Ofatumumab, Novartis’s fully human anti-CD20 monoclonal antibody, demonstrated a reduction in the risk of 3- and 6-month confirmed disability progression compared to teriflunomide in relapsing multiple sclerosis.
Xavier Montalban, MD, PhD, professor of Medicine, Department Division Director, Neurology, University of Toronto, director of the MS Centre at St. Michaels Hospital, Canada, and Chairman and Director Neurology-Neuroimmunology Department and Neurorehabilitation Unit, Multiple Sclerosis Centre of Catalonia, Vall dHebron University Hospital, Barcelona, Spain
Xavier Montalban, MD, PhD
New comparative data on ofatumumab, Novartis’ first fully human anti-CD20 monoclonal antibody with a monthly low-dose (20 mg) regimen, suggest that the therapy is superior in efficacy compared to teriflunomide (Aubagio; Sanofi) in treating patients with relapsing multiple sclerosis (MS).1
The data, which were accepted for presentation at the American Academy of Neurology (AAN) 2020 Annual Meeting, used pooled analysis from the phase 3 ASCLEPIOS I and II trials and suggest that ofatumumab significantly reduced the risk of 3- and 6-month confirmed disability progression (CDP) compared to teriflunomide, save for in a single subgroup of patients, Subset C.
With regard to 3-month CDP, patients in Subset A experienced a risk reduction of 41.3% (hazard ratio [HR], 0.587; 95% CI, 0.407—0.848; P = .004) compared to those treated with teriflunomide. Those in Subset B and Subset C reported risk reductions of 48.4% (HR, 0.516; 95% CI, 0.365—0.729; P <.001) and 68.8% (HR, 0.312; 95% CI, 0.114—0.859; P = .024), respectively, in comparison.
Similarly, for 6-month CDP, those administered ofatumumab experienced risk reductions of 36.8% (HR, 0.632; 95% CI, 0.421—0.947; P = .026) in Subset A, 44.9% (HR, 0.551; 95% CI, 0.377—0.805; P = .002) in Subset B, and 53.7% (HR, 0.463; 95% CI, 0.158—1.355; P = .160) in Subset C.
Study author Xavier Montalban, MD, PhD, professor of medicine, and Department Division Director, Neurology, University of Toronto, and colleagues noted that “as relapsing MS patients acquire disability due to incomplete recovery from relapses or through gradual disability progression, it is important to characterize treatment effect on Progression Independent of Relapse Activity [PIRA].” Inversed probability censor weighted estimation of PIRA suggested that confirmed risk reduction for 3-month CDP was 46.0% (HR, 0.540; 95% CI, 0.396—0.738; P <.001) and for 6-month CDP was 42.5% (HR, 0.575; 95% CI, 0.409—0.808; P = .001) versus teriflunomide.
ASCLEPIOS I and II (NCT02792218 and NCT02792231) were identical in design, lasting up to 30 months and including 1882 participants at more than 350 centers in 37 countries. All patients were required to have an Expanded Disability Status Scale (EDSS) score between 0 and 5.5, with the ability to walk short distances without aid. In those assessments, 20-mg ofatumumab once monthly was associated with over a 50% reduction in annualized relapse rate in (ASCLEPIOS I: 50.5%; ASCLEPIOS II: 58.5%; P <.001 for both) compared with treatment with teriflunomide.2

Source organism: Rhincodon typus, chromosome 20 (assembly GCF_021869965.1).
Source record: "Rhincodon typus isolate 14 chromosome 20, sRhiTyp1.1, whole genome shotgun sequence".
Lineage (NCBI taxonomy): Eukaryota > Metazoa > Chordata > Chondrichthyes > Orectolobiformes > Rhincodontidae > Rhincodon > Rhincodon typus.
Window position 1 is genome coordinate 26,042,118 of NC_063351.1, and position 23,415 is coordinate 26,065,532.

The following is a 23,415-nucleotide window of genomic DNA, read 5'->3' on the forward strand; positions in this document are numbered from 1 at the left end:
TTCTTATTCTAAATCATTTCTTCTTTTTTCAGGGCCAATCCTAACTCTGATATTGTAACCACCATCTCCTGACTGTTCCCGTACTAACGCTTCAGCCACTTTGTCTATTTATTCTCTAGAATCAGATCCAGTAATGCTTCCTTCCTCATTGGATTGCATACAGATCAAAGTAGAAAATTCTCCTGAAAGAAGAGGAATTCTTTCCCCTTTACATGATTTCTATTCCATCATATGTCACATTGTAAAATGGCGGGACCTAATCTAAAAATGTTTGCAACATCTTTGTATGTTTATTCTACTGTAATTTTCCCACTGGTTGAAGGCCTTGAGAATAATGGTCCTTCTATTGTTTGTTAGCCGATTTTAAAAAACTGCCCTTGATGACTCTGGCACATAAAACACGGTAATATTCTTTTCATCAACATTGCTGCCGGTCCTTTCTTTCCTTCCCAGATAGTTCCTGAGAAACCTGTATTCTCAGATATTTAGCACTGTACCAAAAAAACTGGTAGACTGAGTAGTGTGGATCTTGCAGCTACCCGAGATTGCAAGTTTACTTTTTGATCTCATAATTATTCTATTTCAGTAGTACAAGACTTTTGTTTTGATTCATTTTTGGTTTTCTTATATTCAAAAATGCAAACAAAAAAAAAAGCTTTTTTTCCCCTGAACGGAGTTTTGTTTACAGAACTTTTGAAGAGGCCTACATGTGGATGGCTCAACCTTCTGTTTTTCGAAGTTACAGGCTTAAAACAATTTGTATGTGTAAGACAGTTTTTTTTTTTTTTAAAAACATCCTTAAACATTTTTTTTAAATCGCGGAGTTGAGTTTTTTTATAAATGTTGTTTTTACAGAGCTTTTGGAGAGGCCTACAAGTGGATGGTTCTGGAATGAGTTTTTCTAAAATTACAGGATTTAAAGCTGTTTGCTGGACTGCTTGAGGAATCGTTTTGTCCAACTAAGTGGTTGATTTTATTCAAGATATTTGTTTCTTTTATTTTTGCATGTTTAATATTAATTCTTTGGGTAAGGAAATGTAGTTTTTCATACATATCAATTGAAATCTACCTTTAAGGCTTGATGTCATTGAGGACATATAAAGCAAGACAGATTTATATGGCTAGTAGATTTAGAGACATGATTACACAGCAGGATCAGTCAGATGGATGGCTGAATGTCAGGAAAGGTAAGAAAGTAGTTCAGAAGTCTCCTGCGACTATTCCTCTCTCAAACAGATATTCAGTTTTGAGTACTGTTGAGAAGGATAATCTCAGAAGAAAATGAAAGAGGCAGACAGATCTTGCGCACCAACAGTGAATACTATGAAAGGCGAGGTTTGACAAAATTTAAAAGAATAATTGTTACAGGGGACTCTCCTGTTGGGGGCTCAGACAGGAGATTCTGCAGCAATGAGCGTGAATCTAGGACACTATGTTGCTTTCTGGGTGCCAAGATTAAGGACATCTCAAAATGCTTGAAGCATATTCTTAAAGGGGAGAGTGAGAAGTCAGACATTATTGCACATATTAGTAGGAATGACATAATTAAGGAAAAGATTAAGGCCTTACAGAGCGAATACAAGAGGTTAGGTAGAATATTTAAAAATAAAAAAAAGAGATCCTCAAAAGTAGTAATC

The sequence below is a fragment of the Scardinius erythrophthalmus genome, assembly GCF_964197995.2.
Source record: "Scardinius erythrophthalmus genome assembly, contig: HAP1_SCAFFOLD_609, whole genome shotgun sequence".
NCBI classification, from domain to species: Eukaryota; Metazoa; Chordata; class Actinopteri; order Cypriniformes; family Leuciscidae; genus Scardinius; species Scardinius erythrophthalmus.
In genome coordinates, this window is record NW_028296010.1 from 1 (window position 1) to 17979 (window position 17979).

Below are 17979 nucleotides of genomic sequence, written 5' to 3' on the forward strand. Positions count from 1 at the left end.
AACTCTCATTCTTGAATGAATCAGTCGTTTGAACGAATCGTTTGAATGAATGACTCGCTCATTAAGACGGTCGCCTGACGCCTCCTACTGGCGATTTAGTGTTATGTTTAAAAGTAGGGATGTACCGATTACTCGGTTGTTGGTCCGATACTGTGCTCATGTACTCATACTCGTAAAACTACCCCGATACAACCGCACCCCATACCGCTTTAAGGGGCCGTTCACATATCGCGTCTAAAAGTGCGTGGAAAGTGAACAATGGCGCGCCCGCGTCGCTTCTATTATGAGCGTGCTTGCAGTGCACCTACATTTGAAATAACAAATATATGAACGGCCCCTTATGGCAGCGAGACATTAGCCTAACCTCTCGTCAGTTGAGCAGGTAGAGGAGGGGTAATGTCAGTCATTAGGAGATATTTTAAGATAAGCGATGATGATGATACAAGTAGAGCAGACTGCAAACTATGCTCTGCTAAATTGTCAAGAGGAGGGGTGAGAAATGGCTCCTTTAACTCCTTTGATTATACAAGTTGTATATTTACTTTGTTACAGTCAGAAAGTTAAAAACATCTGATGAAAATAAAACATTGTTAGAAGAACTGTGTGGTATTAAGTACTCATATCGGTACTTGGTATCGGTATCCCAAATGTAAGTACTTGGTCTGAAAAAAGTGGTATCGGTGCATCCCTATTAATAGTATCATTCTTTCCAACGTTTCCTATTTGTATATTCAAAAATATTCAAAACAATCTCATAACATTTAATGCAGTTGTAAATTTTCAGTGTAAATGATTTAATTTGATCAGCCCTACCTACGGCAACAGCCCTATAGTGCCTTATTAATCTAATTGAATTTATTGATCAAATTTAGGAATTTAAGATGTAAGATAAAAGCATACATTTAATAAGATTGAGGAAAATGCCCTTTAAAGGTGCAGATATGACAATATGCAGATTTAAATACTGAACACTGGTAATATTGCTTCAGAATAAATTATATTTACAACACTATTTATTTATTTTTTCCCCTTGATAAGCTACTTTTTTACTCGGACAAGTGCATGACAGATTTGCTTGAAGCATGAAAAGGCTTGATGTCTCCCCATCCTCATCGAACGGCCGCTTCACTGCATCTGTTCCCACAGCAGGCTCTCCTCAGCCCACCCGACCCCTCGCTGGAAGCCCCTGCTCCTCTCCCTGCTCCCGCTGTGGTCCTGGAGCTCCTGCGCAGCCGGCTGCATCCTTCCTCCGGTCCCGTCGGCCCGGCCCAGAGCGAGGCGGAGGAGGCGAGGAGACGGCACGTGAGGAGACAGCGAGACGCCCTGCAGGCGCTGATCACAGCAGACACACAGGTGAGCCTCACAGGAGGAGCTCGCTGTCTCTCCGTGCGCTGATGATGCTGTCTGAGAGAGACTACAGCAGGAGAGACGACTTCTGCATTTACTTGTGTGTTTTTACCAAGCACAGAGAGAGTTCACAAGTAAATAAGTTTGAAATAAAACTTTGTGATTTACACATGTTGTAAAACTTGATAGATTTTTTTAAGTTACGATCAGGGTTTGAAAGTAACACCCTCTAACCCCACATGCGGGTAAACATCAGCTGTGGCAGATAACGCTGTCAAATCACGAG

It also significantly reduced inflammatory disease activity as demonstrated by the lack of gadolinium-enhancing T1 lesions and new or enlarging T2 lesions. Secondary outcomes were also met, including a 34.4% (P = .002) and 32.5% (P = .012) relative risk reduction in 3- and 6-month confirmed disability progression compared with teriflunomide.2
Earlier this year, at the 2020 America’s Committee for Treatment and Research in Multiple Sclerosis (ACTRIMS) Forum, data from the open-label APLIOS study of ofatumumab were presented, which suggest that the treatment nearly completely depletes B cells over 12 weeks of treatment via an at-home autoinjector—bioequivalent to a prefilled syringe of the multiple sclerosis treatment. A few days prior to that presentation, the FDA accepted a supplemental biologics license application (sBLA) for ofatumumab, which was also simultaneously accepted for review by the European Medicines Agency.3
In a recent NeurologyLive Peer Exchange discussion, a panel of MS experts including another coauthor of these AAN data, Patricia K. Coyle, MD, among others, detailed some of the agents in development for multiple sclerosis, including data from the ASCLEPIOS I and II phase 3 trials of ofatumumab. Watch that conversation below.
For more AAN 2020 coverage, click here.
1. Montalban X, Cohen J, Comi G, et al. Ofatumumab Reduces Disability Progression Independent of Relapse Activity in Patients with Relapsing Multiple Sclerosis. Neurology. 2020;94 (15 Suppl). 1845.
2. Novartis ofatumumab demonstrates superiority versus Aubagio® in two head-to-head Phase III multiple sclerosis studies [press release]. Basel, Switzerland: Novartis; Published August 30, 2019. Accessed April 24, 2020. novartis.com/news/media-releases/novartis-ofatumumab-demonstrates-superiority-versus-aubagio-two-head-head-phase-iii-multiple-sclerosis-studies.
3. Novartis announces FDA and EMA filing acceptance of ofatumumab, a novel B-cell therapy for patients with relapsing forms of multiple sclerosis (RMS) [news release]. Basel, Switzerland: Novartis. February 24, 2020. Accessed April 24, 2020. globenewswire.com/news-release/2020/02/24/1988939/0/en/Novartis-announces-FDA-and-EMA-filing-acceptance-of-ofatumumab-a-novel-B-cell-therapy-for-patients-with-relapsing-forms-of-multiple-sclerosis-RMS.html.